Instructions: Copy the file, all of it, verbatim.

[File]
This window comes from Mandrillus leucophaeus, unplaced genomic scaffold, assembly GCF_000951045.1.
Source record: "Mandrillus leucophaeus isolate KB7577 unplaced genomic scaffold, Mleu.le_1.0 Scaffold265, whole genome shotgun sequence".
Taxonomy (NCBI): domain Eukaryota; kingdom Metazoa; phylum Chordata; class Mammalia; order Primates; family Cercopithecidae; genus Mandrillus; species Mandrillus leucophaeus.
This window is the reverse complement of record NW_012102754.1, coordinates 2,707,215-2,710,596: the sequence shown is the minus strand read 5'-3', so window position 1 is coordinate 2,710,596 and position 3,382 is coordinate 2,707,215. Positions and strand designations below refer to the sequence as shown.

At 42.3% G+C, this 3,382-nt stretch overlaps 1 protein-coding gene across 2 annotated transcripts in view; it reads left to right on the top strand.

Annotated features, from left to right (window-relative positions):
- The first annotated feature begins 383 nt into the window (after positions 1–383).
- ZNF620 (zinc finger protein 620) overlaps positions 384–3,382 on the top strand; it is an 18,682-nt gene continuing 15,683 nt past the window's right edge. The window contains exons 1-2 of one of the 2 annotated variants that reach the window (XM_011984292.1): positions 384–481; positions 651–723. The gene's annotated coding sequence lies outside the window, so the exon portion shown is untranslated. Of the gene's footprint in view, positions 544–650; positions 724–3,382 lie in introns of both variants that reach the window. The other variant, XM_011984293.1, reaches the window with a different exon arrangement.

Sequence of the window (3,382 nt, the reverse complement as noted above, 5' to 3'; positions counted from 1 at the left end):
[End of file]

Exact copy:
This window comes from Mandrillus leucophaeus, unplaced genomic scaffold, assembly GCF_000951045.1.
Source record: "Mandrillus leucophaeus isolate KB7577 unplaced genomic scaffold, Mleu.le_1.0 Scaffold265, whole genome shotgun sequence".
Taxonomy (NCBI): domain Eukaryota; kingdom Metazoa; phylum Chordata; class Mammalia; order Primates; family Cercopithecidae; genus Mandrillus; species Mandrillus leucophaeus.
This window is the reverse complement of record NW_012102754.1, coordinates 2,707,215-2,710,596: the sequence shown is the minus strand read 5'-3', so window position 1 is coordinate 2,710,596 and position 3,382 is coordinate 2,707,215. Positions and strand designations below refer to the sequence as shown.

At 42.3% G+C, this 3,382-nt stretch overlaps 1 protein-coding gene across 2 annotated transcripts in view; it reads left to right on the top strand.

Annotated features, from left to right (window-relative positions):
- The first annotated feature begins 383 nt into the window (after positions 1–383).
- ZNF620 (zinc finger protein 620) overlaps positions 384–3,382 on the top strand; it is an 18,682-nt gene continuing 15,683 nt past the window's right edge. The window contains exons 1-2 of one of the 2 annotated variants that reach the window (XM_011984292.1): positions 384–481; positions 651–723. The gene's annotated coding sequence lies outside the window, so the exon portion shown is untranslated. Of the gene's footprint in view, positions 544–650; positions 724–3,382 lie in introns of both variants that reach the window. The other variant, XM_011984293.1, reaches the window with a different exon arrangement.

Sequence of the window (3,382 nt, the reverse complement as noted above, 5' to 3'; positions counted from 1 at the left end):